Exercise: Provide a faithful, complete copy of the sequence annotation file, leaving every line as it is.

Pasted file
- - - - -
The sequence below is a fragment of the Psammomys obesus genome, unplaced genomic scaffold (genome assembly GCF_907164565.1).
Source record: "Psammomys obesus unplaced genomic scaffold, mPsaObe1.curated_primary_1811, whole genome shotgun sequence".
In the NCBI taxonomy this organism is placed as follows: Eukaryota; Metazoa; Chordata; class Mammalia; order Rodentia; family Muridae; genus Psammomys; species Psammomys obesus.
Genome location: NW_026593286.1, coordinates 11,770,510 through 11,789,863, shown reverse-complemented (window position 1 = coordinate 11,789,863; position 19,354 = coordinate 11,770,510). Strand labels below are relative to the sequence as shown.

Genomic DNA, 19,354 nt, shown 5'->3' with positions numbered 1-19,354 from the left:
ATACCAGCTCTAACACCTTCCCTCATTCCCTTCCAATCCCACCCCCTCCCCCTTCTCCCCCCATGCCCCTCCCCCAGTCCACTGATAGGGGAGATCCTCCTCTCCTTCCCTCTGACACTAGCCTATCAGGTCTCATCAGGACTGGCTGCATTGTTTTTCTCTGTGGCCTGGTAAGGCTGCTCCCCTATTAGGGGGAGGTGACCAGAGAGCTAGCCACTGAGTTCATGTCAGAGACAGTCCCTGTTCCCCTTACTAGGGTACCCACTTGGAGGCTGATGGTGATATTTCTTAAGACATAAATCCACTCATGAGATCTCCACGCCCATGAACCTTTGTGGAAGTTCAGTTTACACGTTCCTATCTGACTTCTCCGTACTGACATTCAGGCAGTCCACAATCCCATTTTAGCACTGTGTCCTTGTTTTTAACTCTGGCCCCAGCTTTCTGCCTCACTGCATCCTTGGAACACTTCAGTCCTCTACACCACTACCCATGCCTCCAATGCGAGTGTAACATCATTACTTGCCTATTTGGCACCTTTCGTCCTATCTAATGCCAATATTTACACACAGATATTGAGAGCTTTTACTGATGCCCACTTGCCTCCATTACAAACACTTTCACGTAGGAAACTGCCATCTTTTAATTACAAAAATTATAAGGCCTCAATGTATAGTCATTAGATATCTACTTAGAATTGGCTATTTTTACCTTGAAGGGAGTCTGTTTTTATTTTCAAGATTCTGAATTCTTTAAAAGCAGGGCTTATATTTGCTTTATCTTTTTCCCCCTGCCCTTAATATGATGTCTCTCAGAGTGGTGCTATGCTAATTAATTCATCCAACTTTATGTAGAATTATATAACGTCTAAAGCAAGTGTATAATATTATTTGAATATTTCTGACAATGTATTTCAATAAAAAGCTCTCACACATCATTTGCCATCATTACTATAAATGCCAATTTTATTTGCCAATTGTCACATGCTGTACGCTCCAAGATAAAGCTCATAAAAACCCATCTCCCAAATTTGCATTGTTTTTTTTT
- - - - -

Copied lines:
The sequence below is a fragment of the Psammomys obesus genome, unplaced genomic scaffold (genome assembly GCF_907164565.1).
Source record: "Psammomys obesus unplaced genomic scaffold, mPsaObe1.curated_primary_1811, whole genome shotgun sequence".
In the NCBI taxonomy this organism is placed as follows: Eukaryota; Metazoa; Chordata; class Mammalia; order Rodentia; family Muridae; genus Psammomys; species Psammomys obesus.
Genome location: NW_026593286.1, coordinates 11,770,510 through 11,789,863, shown reverse-complemented (window position 1 = coordinate 11,789,863; position 19,354 = coordinate 11,770,510). Strand labels below are relative to the sequence as shown.

Genomic DNA, 19,354 nt, shown 5'->3' with positions numbered 1-19,354 from the left:
ATACCAGCTCTAACACCTTCCCTCATTCCCTTCCAATCCCACCCCCTCCCCCTTCTCCCCCCATGCCCCTCCCCCAGTCCACTGATAGGGGAGATCCTCCTCTCCTTCCCTCTGACACTAGCCTATCAGGTCTCATCAGGACTGGCTGCATTGTTTTTCTCTGTGGCCTGGTAAGGCTGCTCCCCTATTAGGGGGAGGTGACCAGAGAGCTAGCCACTGAGTTCATGTCAGAGACAGTCCCTGTTCCCCTTACTAGGGTACCCACTTGGAGGCTGATGGTGATATTTCTTAAGACATAAATCCACTCATGAGATCTCCACGCCCATGAACCTTTGTGGAAGTTCAGTTTACACGTTCCTATCTGACTTCTCCGTACTGACATTCAGGCAGTCCACAATCCCATTTTAGCACTGTGTCCTTGTTTTTAACTCTGGCCCCAGCTTTCTGCCTCACTGCATCCTTGGAACACTTCAGTCCTCTACACCACTACCCATGCCTCCAATGCGAGTGTAACATCATTACTTGCCTATTTGGCACCTTTCGTCCTATCTAATGCCAATATTTACACACAGATATTGAGAGCTTTTACTGATGCCCACTTGCCTCCATTACAAACACTTTCACGTAGGAAACTGCCATCTTTTAATTACAAAAATTATAAGGCCTCAATGTATAGTCATTAGATATCTACTTAGAATTGGCTATTTTTACCTTGAAGGGAGTCTGTTTTTATTTTCAAGATTCTGAATTCTTTAAAAGCAGGGCTTATATTTGCTTTATCTTTTTCCCCCTGCCCTTAATATGATGTCTCTCAGAGTGGTGCTATGCTAATTAATTCATCCAACTTTATGTAGAATTATATAACGTCTAAAGCAAGTGTATAATATTATTTGAATATTTCTGACAATGTATTTCAATAAAAAGCTCTCACACATCATTTGCCATCATTACTATAAATGCCAATTTTATTTGCCAATTGTCACATGCTGTACGCTCCAAGATAAAGCTCATAAAAACCCATCTCCCAAATTTGCATTGTTTTTTTTT